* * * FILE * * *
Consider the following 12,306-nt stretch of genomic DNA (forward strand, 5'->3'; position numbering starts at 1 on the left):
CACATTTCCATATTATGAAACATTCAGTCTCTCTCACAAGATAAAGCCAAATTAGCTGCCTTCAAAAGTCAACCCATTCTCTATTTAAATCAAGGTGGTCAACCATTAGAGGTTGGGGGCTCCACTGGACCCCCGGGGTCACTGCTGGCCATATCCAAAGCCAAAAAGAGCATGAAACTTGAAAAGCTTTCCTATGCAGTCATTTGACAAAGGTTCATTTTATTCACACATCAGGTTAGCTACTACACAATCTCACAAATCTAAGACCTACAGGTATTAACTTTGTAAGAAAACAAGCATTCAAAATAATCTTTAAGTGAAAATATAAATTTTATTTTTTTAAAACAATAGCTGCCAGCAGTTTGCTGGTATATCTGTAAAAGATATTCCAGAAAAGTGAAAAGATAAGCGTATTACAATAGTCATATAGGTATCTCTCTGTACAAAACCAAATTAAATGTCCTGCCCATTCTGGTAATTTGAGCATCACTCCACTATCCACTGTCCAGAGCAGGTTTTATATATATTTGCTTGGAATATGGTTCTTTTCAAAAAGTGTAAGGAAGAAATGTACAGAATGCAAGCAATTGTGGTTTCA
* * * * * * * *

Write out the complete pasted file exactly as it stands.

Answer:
Consider the following 12,306-nt stretch of genomic DNA (forward strand, 5'->3'; position numbering starts at 1 on the left):
CACATTTCCATATTATGAAACATTCAGTCTCTCTCACAAGATAAAGCCAAATTAGCTGCCTTCAAAAGTCAACCCATTCTCTATTTAAATCAAGGTGGTCAACCATTAGAGGTTGGGGGCTCCACTGGACCCCCGGGGTCACTGCTGGCCATATCCAAAGCCAAAAAGAGCATGAAACTTGAAAAGCTTTCCTATGCAGTCATTTGACAAAGGTTCATTTTATTCACACATCAGGTTAGCTACTACACAATCTCACAAATCTAAGACCTACAGGTATTAACTTTGTAAGAAAACAAGCATTCAAAATAATCTTTAAGTGAAAATATAAATTTTATTTTTTTAAAACAATAGCTGCCAGCAGTTTGCTGGTATATCTGTAAAAGATATTCCAGAAAAGTGAAAAGATAAGCGTATTACAATAGTCATATAGGTATCTCTCTGTACAAAACCAAATTAAATGTCCTGCCCATTCTGGTAATTTGAGCATCACTCCACTATCCACTGTCCAGAGCAGGTTTTATATATATTTGCTTGGAATATGGTTCTTTTCAAAAAGTGTAAGGAAGAAATGTACAGAATGCAAGCAATTGTGGTTTCA